National Distracted Driving Enforcement Campaign Launches
National Distracted Driving Awareness Month was kicked off with U.S. Transportation Secretary Anthony Foxx’s announcement of the Department of Transportation’s first national advertising campaign and law enforcement crackdown to combat distracted driving. Coinciding with a nationwide law enforcement crackdown in states with distracted driving bans, television, radio and digital advertisements using the slogan U Drive. U Text. U Pay. will run from April 7-15, 2014.
Publicized through the $8.5 million national advertising campaign, this marks the first nation-wide high-visibility distracted driving enforcement crackdown, which will be in effect from April 10 – April 15, 2014. The national campaign builds on the results of two federally funded distracted driving state demonstration programs that were conducted in California and Delaware, Phone in One Hand. Ticket in the Other. According to data from these programs in California and Delaware, increased high-visibility enforcement presence combined with aggressive advertising reduced hand-held phone use over a large area.
Program results over three enforcement sweeps in California and Delaware:
- California police issued more than 10,700 tickets for violations involving drivers talking or texting on cell phones.
- Observed hand-held cell phone use dropped from 4.1 percent to 2.7 percent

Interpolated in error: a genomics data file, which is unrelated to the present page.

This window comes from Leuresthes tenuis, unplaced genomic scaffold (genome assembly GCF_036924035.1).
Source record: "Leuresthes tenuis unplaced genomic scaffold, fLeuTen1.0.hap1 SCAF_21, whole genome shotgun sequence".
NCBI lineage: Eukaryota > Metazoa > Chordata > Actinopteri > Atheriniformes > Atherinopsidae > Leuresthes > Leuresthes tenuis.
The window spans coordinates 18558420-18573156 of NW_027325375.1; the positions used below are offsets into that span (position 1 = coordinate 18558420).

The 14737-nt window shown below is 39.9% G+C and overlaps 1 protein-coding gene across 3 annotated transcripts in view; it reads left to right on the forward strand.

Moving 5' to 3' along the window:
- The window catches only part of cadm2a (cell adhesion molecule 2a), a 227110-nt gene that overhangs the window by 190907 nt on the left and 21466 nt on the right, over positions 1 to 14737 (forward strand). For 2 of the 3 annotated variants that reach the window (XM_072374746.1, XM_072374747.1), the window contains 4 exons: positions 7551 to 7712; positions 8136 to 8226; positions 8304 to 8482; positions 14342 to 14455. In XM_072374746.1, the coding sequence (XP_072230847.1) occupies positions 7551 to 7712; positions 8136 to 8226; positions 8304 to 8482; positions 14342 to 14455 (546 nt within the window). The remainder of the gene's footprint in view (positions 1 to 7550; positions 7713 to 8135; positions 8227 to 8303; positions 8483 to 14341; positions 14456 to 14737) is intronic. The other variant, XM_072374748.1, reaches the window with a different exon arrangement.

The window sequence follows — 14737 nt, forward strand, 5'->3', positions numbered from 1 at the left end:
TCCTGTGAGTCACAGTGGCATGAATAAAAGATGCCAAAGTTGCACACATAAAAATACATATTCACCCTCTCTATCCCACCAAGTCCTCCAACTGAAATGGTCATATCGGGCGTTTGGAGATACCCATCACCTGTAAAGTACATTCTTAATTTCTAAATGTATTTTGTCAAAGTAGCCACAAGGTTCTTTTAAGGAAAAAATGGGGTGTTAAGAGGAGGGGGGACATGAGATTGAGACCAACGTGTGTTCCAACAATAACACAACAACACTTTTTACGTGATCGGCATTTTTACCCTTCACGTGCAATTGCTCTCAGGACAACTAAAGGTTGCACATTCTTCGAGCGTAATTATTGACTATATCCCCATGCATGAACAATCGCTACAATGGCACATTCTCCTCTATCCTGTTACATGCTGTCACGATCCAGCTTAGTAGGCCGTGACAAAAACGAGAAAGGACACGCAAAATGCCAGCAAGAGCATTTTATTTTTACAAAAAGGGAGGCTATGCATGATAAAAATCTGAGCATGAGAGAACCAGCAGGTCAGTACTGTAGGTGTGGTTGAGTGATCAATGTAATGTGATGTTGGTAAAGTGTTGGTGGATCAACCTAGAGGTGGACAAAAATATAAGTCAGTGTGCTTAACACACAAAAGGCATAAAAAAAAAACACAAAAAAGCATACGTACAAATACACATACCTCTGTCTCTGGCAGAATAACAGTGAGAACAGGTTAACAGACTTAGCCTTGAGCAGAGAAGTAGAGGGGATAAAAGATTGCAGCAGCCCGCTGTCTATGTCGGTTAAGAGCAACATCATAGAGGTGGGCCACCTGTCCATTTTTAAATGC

- Delaware police issued more than 6,200 tickets
- Observed hand-held cell phone use dropped from 4.5 percent to 3.0 percent
Current cellphone and texting bans in effect:
- 43 states, D.C., Puerto Rico, Guam, and the U.S. Virgin Islands ban text messaging for drivers of all ages
- 12 states, D.C., Puerto Rico, Guam, and the U.S. Virgin Islands prohibit drivers of all ages from using hand-held cell phones while driving
- 37 states and D.C. ban cell phone use by novice drivers
According to the National Highway Traffic Safety Administration (NHTSA), each day in the United States, more than 9 people are killed and more than 1,060 people are injured in crashes that are reported to involve a distracted driver.
Statistics on distracted driving:
- The Department of Transportation (DOT) reports that there were an estimated 3,020 distraction-affected fatal crashes in 2012. In 2012, 3,328 people were killed in distraction-affected crashes, compared with 3,360 in 2011. An estimated 421,000 people were injured in distraction-affected crashes in 2012, up 9 percent from 2011. Note: Because passenger car driving behavior falls under jurisdiction of the individual states, the DOT can’t ban distracted driving.
- In 2010, nearly one in five crashes (18%) in which someone was injured involved distracted driving.
To prevent distracted driving, the NHTSA recommends that motorists:
- Turn off electronic devices and put them out of reach before starting to drive.
- Be good role models for young drivers and set a good example. Talk with your teens about responsible driving.
- Speak up when you are a passenger and your driver uses an electronic device while driving. Offer to make the call for the driver, so his or her full attention stays on the driving task.
- Always wear your seat belt. Seat belts are the best defense against other unsafe drivers
For a complete rundown of state activities, go to www.ghsa.org/html/issues/distraction/april2014.html.
State distracted driving laws are at www.ghsa.org/html/stateinfo/laws/cellphone_laws.html.
Don’t want your car insurance rates to increase? Follow the law and don’t text and drive.
Do you think this national program will reduce accidents? Feel free to share your thoughts in the comments section below.